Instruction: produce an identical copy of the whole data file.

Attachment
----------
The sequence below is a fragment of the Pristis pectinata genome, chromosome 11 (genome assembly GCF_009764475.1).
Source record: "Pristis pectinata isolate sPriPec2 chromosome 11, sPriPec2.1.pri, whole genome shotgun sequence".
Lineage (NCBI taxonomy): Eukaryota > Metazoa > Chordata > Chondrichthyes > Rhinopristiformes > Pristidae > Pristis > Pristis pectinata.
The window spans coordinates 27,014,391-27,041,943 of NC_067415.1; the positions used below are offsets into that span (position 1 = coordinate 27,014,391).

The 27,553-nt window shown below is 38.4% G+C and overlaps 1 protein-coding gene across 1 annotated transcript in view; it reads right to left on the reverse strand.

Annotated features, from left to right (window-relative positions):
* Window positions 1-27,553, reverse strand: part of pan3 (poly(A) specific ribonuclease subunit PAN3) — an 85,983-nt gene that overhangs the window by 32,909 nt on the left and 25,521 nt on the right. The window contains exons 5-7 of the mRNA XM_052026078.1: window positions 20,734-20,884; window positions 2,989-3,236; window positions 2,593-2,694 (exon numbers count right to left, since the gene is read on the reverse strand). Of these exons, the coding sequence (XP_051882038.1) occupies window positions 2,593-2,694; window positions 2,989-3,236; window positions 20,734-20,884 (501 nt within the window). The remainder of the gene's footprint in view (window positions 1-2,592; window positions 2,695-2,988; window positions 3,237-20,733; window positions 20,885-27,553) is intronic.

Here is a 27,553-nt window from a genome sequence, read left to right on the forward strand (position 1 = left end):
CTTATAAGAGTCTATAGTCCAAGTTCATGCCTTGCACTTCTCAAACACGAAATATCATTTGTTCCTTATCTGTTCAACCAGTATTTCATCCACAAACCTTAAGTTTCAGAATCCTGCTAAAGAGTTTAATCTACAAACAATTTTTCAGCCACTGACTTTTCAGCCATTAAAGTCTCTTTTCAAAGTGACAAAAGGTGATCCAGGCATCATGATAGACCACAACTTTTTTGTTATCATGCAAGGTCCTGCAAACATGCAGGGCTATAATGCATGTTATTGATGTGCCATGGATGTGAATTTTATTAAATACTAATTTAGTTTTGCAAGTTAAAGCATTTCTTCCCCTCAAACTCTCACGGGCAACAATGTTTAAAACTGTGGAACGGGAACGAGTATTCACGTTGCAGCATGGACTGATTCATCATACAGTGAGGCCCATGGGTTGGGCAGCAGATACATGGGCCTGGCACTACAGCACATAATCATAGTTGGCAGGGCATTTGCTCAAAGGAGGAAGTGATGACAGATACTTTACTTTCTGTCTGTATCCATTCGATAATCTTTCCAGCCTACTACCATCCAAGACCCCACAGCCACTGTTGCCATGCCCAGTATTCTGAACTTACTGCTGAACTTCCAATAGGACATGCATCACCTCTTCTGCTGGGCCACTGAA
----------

The sequence below is a fragment of the Pristis pectinata genome, chromosome 11 (genome assembly GCF_009764475.1).
Source record: "Pristis pectinata isolate sPriPec2 chromosome 11, sPriPec2.1.pri, whole genome shotgun sequence".
Lineage (NCBI taxonomy): Eukaryota > Metazoa > Chordata > Chondrichthyes > Rhinopristiformes > Pristidae > Pristis > Pristis pectinata.
The window spans coordinates 27,014,391-27,041,943 of NC_067415.1; the positions used below are offsets into that span (position 1 = coordinate 27,014,391).

The 27,553-nt window shown below is 38.4% G+C and overlaps 1 protein-coding gene across 1 annotated transcript in view; it reads right to left on the reverse strand.

Annotated features, from left to right (window-relative positions):
* Window positions 1-27,553, reverse strand: part of pan3 (poly(A) specific ribonuclease subunit PAN3) — an 85,983-nt gene that overhangs the window by 32,909 nt on the left and 25,521 nt on the right. The window contains exons 5-7 of the mRNA XM_052026078.1: window positions 20,734-20,884; window positions 2,989-3,236; window positions 2,593-2,694 (exon numbers count right to left, since the gene is read on the reverse strand). Of these exons, the coding sequence (XP_051882038.1) occupies window positions 2,593-2,694; window positions 2,989-3,236; window positions 20,734-20,884 (501 nt within the window). The remainder of the gene's footprint in view (window positions 1-2,592; window positions 2,695-2,988; window positions 3,237-20,733; window positions 20,885-27,553) is intronic.

Here is a 27,553-nt window from a genome sequence, read left to right on the forward strand (position 1 = left end):
CTTATAAGAGTCTATAGTCCAAGTTCATGCCTTGCACTTCTCAAACACGAAATATCATTTGTTCCTTATCTGTTCAACCAGTATTTCATCCACAAACCTTAAGTTTCAGAATCCTGCTAAAGAGTTTAATCTACAAACAATTTTTCAGCCACTGACTTTTCAGCCATTAAAGTCTCTTTTCAAAGTGACAAAAGGTGATCCAGGCATCATGATAGACCACAACTTTTTTGTTATCATGCAAGGTCCTGCAAACATGCAGGGCTATAATGCATGTTATTGATGTGCCATGGATGTGAATTTTATTAAATACTAATTTAGTTTTGCAAGTTAAAGCATTTCTTCCCCTCAAACTCTCACGGGCAACAATGTTTAAAACTGTGGAACGGGAACGAGTATTCACGTTGCAGCATGGACTGATTCATCATACAGTGAGGCCCATGGGTTGGGCAGCAGATACATGGGCCTGGCACTACAGCACATAATCATAGTTGGCAGGGCATTTGCTCAAAGGAGGAAGTGATGACAGATACTTTACTTTCTGTCTGTATCCATTCGATAATCTTTCCAGCCTACTACCATCCAAGACCCCACAGCCACTGTTGCCATGCCCAGTATTCTGAACTTACTGCTGAACTTCCAATAGGACATGCATCACCTCTTCTGCTGGGCCACTGAA